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Arctic Ice Recedes Yet Again, Scientists Say

October 01, 2005|From Reuters

The Arctic ice shelf has melted for the fourth straight year to its smallest area in a century, driven by rising temperatures that appear linked to a buildup of greenhouse gases, scientists said Wednesday.

Scientists at NASA and the National Snow and Ice Data Center, which have monitored the shelf by satellite since 1978, say the total Arctic ice in 2005 covers the smallest area since they began measuring.

Both the satellite evidence and shipping data, which go back many years, show this is the least amount of Arctic ice in at least a century, the groups' report says.

As of Sept. 21, the sea ice area had dropped to 2.05 million square miles, the report says.

From 1978 to 2000, the area averaged 2.70 million square miles, the report says. The melting trend has shrunk Inuit hunting grounds and endangered polar bears, seals and other wildlife.

The report warns that if the melting continues at the current rate, the summertime Arctic could become ice-free before the end of the century. That echoes last year's report by the Arctic Council, an eight-nation group that published the findings of 250 experts.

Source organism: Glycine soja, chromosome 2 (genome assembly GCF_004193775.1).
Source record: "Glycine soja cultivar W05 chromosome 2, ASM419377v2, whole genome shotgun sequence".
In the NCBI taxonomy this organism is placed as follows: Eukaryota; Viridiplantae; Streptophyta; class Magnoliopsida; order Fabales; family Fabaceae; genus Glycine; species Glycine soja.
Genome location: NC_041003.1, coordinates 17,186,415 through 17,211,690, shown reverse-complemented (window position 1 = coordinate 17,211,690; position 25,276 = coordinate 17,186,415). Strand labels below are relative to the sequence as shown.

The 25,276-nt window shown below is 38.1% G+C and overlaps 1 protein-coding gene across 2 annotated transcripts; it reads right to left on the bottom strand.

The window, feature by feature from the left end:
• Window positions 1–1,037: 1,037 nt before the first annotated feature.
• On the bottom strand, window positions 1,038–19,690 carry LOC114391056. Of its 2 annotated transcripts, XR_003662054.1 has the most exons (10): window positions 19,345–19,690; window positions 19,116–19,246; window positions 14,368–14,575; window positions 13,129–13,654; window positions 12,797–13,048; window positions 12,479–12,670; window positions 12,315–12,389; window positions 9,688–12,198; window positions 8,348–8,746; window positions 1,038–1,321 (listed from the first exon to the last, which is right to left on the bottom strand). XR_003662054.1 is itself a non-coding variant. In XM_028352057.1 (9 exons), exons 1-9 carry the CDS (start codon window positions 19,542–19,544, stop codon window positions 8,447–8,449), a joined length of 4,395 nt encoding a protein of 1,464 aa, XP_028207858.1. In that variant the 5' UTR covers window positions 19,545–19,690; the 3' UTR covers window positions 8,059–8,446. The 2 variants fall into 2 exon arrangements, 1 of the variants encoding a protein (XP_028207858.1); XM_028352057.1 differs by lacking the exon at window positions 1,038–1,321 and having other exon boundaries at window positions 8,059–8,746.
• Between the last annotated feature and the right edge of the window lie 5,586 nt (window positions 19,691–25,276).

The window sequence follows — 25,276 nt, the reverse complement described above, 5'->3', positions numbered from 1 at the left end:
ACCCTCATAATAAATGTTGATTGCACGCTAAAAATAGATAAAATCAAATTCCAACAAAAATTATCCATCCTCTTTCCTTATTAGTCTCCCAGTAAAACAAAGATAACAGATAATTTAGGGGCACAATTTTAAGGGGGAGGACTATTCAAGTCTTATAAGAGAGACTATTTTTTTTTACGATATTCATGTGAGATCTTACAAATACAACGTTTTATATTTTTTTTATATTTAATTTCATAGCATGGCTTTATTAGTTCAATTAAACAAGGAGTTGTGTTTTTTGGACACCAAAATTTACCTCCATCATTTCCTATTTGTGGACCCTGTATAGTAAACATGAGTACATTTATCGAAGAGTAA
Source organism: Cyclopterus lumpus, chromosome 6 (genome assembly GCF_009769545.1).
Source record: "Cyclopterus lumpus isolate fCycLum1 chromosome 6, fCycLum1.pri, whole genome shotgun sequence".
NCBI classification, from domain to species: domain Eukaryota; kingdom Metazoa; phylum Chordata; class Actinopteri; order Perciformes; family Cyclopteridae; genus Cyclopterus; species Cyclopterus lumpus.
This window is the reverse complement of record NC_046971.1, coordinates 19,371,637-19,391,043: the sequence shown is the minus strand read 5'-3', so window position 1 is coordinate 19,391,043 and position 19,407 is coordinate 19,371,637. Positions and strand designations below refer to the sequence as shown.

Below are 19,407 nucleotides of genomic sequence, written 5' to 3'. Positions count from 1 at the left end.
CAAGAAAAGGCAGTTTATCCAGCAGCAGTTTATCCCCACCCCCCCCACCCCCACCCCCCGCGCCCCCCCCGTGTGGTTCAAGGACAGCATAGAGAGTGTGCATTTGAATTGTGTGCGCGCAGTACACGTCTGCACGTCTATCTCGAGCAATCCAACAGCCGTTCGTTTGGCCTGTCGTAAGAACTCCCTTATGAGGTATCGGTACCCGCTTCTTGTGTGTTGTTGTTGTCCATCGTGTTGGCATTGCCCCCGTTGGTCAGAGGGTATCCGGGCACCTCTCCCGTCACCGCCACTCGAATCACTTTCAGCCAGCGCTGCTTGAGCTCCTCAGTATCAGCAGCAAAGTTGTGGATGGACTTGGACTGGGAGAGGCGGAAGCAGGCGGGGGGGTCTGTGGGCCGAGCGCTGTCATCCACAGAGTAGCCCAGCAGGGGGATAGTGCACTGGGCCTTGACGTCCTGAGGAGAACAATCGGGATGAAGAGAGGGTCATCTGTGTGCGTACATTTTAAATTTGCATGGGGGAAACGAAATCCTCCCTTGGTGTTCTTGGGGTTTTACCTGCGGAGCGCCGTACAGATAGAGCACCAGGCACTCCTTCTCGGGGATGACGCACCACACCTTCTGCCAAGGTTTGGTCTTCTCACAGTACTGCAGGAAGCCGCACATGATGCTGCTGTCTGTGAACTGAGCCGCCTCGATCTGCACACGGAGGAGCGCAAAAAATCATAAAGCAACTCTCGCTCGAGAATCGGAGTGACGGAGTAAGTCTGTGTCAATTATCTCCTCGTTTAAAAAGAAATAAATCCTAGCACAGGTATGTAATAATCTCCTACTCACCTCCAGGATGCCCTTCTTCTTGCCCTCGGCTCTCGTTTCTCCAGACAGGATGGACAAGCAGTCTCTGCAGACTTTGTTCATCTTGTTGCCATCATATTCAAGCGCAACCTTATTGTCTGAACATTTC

"It's increasingly difficult to argue against the notion that at least part of what we are seeing in the Arctic, in terms of sea ice, in terms of warming temperatures ... is due to the greenhouse effect," said Mark Serreze, a research scientist at the national snow center.

Many scientists say greenhouse gases, including carbon dioxide released mainly from cars and utility smokestacks, cause global warming by trapping solar heat in the atmosphere.

Scientists say the Arctic is warming faster than the rest of the globe because water or bare ground soaks up more heat than ice and snow. That means the melting can spur even warmer temperatures and more melting.

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